Another word for force of gravity in physics is weight. Weight is a force that acts all time on all objects near the earth towards the center of the earth.

 

Normal force in the Physics

When a body is pressed against a rigid surface, the body experiences a force that is perpendicular to the surface in contact. This force is called normal force or normal reaction.

The magnitude of normal reaction is given by the force perpendicular to the surface on which the body is kept.

In first figure, R = mg and in second figure, R = mg\cos \theta.

 

Net force in Physics

The resultant force acting on a particle is known as the net force.

According to Newton’s IInd law of motion, the rate of change of linear momentum of a body is directly proportional to the external force applied to the body, and this change always takes place in the direction of the applied force.

{({{\bf{F}}_{net}})_{ext}} = \frac{{d{\bf{P}}}}{{dt}}\quad  \Rightarrow \quad {\bf{F}} = M{\bf{a}}

\Sigma {F_x} = \frac{{d{P_x}}}{{dt}} = {{\mathop{\rm ma}\nolimits} _x}

and \Sigma {F_y} = \frac{{d{P_y}}}{{dt}} = {{\mathop{\rm ma}\nolimits} _y}

and \Sigma {F_z} = \frac{{d{P_z}}}{{dt}} = {{\mathop{\rm ma}\nolimits} _z}

Ex. 

\Sigma {F_x} = {F_1} + {F_2}\cos \theta  - {f_s}

and \Sigma {F_y} = N + {F_2}\sin \theta  - mg

and \left| {\bf{F}} \right| = \sqrt {{{\left( {\Sigma {F_x}} \right)}^2} + {{\left( {\Sigma {F_y}} \right)}^2}}

Body of mass m is in rest.

\Sigma {F_x}: net force acting on the body along x-axis

\Sigma {F_y}: net force acting on the body along the y-axis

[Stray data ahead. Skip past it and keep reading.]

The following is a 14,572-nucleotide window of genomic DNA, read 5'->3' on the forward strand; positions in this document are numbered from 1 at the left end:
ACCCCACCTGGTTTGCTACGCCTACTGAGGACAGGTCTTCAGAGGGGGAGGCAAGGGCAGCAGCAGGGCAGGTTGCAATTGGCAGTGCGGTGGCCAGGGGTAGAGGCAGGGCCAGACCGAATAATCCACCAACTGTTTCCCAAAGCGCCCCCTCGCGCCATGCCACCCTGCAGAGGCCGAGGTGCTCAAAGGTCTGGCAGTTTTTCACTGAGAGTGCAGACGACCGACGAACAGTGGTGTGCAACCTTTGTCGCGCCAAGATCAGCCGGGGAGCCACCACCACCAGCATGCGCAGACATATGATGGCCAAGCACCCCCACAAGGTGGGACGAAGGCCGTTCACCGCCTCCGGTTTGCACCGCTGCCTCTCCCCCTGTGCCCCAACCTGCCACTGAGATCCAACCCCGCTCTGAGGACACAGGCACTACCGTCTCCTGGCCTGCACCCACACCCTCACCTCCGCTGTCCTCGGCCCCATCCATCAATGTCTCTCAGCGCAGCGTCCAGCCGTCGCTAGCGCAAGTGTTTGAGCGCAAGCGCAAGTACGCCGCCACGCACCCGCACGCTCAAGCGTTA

\left| {\bf{F}} \right|: net force acting on the body

 

External force

With the help of ‘system,’ we can describe which one is an external force and an internal force.

Forces applied on any part of the system by some objects outside it are called external forces.

Ex. 

All surfaces are rough; body B does not ship over body A; system (A+B) is accelerating along +ve x-axis with constant acceleration.

System : A + B

Internal forces : {f_s},\,\,{N_A}

External forces : {f_k},\,\,{N_B},\,\,{m_A}g,\,\,{m_B}g\,\,\& \,\,F

 

Applied force in Physics

An applied force is a force that is applied to an object with the help of an external agent.

Example: A person is pushing a heavy box across the room. Here an applied force is acting on the box.

Examples of applied forces may be

(i) frictional force

(ii) tension force

(iii) normal force

(iv) constant force

 

Constant force in Physics

When a force’s magnitude and direction remain constant with position and time, that force is said to be a constant force.

Examples :

(i) gravitational force acting on the body near the earth’s surface

(ii) kinetic frictional force

(iii) normal reaction force acting on a body placed on a smooth horizontal surface.

 

Variable force in Physics

When a force’s magnitude and direction vary with position and time, that force is said to be a variable force.

Examples : (i) spring force \left( {\frac{1}{2}k{x^2}} \right); Here x may be elongation or compression developed in the spring.

(ii) viscous force acting on a spherical ball.

{F_v} = 6\pi \eta rv

As the speed of the spherical body changes, the viscous force acting on that body changes.

(iii) electrostatic force {F_{el}} = \frac{{k\left| {{Q_1}} \right|\left| {{Q_2}} \right|}}{{{r^2}}}; Here we see that, \left| {{{\bf{F}}_{el}}} \right| is a function of r.

Where r is the separation between two charged particles.

 

Reaction force in the Physics

If two bodies interact, the force exerted on body 1 by body 2 is equal to and opposite the force exerted on body 2 by body 1.

According to Newton’s IIIrd law,

{{\bf{F}}_{12}} =  - \,{{\bf{F}}_{21}}

The force that body 1 exerts on body 2 is sometimes called action force, whereas the force body 2 exerts on body 1 is called the reaction force. In reality, however, ei